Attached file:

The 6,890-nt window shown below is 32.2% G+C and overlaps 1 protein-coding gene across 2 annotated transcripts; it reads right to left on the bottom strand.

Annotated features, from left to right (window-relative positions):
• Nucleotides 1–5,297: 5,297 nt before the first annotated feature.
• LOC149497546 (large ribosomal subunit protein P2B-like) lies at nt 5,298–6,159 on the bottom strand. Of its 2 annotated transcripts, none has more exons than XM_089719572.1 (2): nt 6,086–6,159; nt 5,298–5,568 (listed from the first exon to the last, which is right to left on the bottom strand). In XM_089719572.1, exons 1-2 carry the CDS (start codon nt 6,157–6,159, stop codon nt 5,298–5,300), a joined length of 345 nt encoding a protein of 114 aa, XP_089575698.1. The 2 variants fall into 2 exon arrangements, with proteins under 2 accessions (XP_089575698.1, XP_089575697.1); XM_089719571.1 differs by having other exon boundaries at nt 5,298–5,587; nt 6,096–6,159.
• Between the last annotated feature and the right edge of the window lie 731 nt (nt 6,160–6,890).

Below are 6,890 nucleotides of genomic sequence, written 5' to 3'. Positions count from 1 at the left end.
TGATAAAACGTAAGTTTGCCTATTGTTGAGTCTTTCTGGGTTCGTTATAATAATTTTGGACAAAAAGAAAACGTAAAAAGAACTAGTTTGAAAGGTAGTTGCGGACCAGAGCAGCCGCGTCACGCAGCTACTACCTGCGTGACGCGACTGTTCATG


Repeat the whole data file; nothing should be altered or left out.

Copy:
The 6,890-nt window shown below is 32.2% G+C and overlaps 1 protein-coding gene across 2 annotated transcripts; it reads right to left on the bottom strand.

Annotated features, from left to right (window-relative positions):
• Nucleotides 1–5,297: 5,297 nt before the first annotated feature.
• LOC149497546 (large ribosomal subunit protein P2B-like) lies at nt 5,298–6,159 on the bottom strand. Of its 2 annotated transcripts, none has more exons than XM_089719572.1 (2): nt 6,086–6,159; nt 5,298–5,568 (listed from the first exon to the last, which is right to left on the bottom strand). In XM_089719572.1, exons 1-2 carry the CDS (start codon nt 6,157–6,159, stop codon nt 5,298–5,300), a joined length of 345 nt encoding a protein of 114 aa, XP_089575698.1. The 2 variants fall into 2 exon arrangements, with proteins under 2 accessions (XP_089575698.1, XP_089575697.1); XM_089719571.1 differs by having other exon boundaries at nt 5,298–5,587; nt 6,096–6,159.
• Between the last annotated feature and the right edge of the window lie 731 nt (nt 6,160–6,890).

Below are 6,890 nucleotides of genomic sequence, written 5' to 3'. Positions count from 1 at the left end.
TGATAAAACGTAAGTTTGCCTATTGTTGAGTCTTTCTGGGTTCGTTATAATAATTTTGGACAAAAAGAAAACGTAAAAAGAACTAGTTTGAAAGGTAGTTGCGGACCAGAGCAGCCGCGTCACGCAGCTACTACCTGCGTGACGCGACTGTTCATG